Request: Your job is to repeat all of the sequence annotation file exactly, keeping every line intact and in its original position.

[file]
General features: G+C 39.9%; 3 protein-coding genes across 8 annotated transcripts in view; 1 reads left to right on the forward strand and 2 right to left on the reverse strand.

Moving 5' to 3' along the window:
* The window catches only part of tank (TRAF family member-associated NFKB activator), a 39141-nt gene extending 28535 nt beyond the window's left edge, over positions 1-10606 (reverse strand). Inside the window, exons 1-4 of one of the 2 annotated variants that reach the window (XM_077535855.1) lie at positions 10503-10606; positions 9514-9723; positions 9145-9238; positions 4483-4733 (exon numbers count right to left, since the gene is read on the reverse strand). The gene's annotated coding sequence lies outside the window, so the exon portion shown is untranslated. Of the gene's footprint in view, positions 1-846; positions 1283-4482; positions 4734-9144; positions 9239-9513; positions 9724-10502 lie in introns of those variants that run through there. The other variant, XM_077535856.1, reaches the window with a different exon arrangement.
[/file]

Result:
General features: G+C 39.9%; 3 protein-coding genes across 8 annotated transcripts in view; 1 reads left to right on the forward strand and 2 right to left on the reverse strand.

Moving 5' to 3' along the window:
* The window catches only part of tank (TRAF family member-associated NFKB activator), a 39141-nt gene extending 28535 nt beyond the window's left edge, over positions 1-10606 (reverse strand). Inside the window, exons 1-4 of one of the 2 annotated variants that reach the window (XM_077535855.1) lie at positions 10503-10606; positions 9514-9723; positions 9145-9238; positions 4483-4733 (exon numbers count right to left, since the gene is read on the reverse strand). The gene's annotated coding sequence lies outside the window, so the exon portion shown is untranslated. Of the gene's footprint in view, positions 1-846; positions 1283-4482; positions 4734-9144; positions 9239-9513; positions 9724-10502 lie in introns of those variants that run through there. The other variant, XM_077535856.1, reaches the window with a different exon arrangement.